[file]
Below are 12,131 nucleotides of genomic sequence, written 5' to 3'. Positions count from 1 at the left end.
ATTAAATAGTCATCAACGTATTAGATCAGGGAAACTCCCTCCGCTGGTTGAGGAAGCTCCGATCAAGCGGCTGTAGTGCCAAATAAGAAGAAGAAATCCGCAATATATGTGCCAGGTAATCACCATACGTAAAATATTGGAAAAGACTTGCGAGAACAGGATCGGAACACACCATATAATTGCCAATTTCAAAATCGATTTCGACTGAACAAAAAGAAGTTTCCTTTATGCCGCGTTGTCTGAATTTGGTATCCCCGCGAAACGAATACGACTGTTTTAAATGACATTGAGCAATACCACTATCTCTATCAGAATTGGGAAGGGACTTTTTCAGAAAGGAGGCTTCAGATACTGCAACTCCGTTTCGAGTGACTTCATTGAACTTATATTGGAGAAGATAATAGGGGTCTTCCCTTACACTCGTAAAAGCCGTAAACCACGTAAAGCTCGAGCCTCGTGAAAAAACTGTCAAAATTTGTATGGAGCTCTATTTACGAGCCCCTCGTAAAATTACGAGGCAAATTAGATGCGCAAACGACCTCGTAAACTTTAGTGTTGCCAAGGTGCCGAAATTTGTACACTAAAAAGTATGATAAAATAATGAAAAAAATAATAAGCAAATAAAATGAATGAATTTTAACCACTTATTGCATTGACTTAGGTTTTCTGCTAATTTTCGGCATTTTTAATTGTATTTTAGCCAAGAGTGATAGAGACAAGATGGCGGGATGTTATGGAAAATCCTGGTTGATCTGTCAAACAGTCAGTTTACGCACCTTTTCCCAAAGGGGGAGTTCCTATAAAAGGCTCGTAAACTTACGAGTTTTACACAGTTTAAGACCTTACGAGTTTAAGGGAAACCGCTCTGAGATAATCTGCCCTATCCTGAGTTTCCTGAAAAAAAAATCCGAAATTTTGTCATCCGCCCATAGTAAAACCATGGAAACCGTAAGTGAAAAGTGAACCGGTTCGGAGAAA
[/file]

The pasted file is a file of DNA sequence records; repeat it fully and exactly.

Below are 12,131 nucleotides of genomic sequence, written 5' to 3'. Positions count from 1 at the left end.
ATTAAATAGTCATCAACGTATTAGATCAGGGAAACTCCCTCCGCTGGTTGAGGAAGCTCCGATCAAGCGGCTGTAGTGCCAAATAAGAAGAAGAAATCCGCAATATATGTGCCAGGTAATCACCATACGTAAAATATTGGAAAAGACTTGCGAGAACAGGATCGGAACACACCATATAATTGCCAATTTCAAAATCGATTTCGACTGAACAAAAAGAAGTTTCCTTTATGCCGCGTTGTCTGAATTTGGTATCCCCGCGAAACGAATACGACTGTTTTAAATGACATTGAGCAATACCACTATCTCTATCAGAATTGGGAAGGGACTTTTTCAGAAAGGAGGCTTCAGATACTGCAACTCCGTTTCGAGTGACTTCATTGAACTTATATTGGAGAAGATAATAGGGGTCTTCCCTTACACTCGTAAAAGCCGTAAACCACGTAAAGCTCGAGCCTCGTGAAAAAACTGTCAAAATTTGTATGGAGCTCTATTTACGAGCCCCTCGTAAAATTACGAGGCAAATTAGATGCGCAAACGACCTCGTAAACTTTAGTGTTGCCAAGGTGCCGAAATTTGTACACTAAAAAGTATGATAAAATAATGAAAAAAATAATAAGCAAATAAAATGAATGAATTTTAACCACTTATTGCATTGACTTAGGTTTTCTGCTAATTTTCGGCATTTTTAATTGTATTTTAGCCAAGAGTGATAGAGACAAGATGGCGGGATGTTATGGAAAATCCTGGTTGATCTGTCAAACAGTCAGTTTACGCACCTTTTCCCAAAGGGGGAGTTCCTATAAAAGGCTCGTAAACTTACGAGTTTTACACAGTTTAAGACCTTACGAGTTTAAGGGAAACCGCTCTGAGATAATCTGCCCTATCCTGAGTTTCCTGAAAAAAAAATCCGAAATTTTGTCATCCGCCCATAGTAAAACCATGGAAACCGTAAGTGAAAAGTGAACCGGTTCGGAGAAA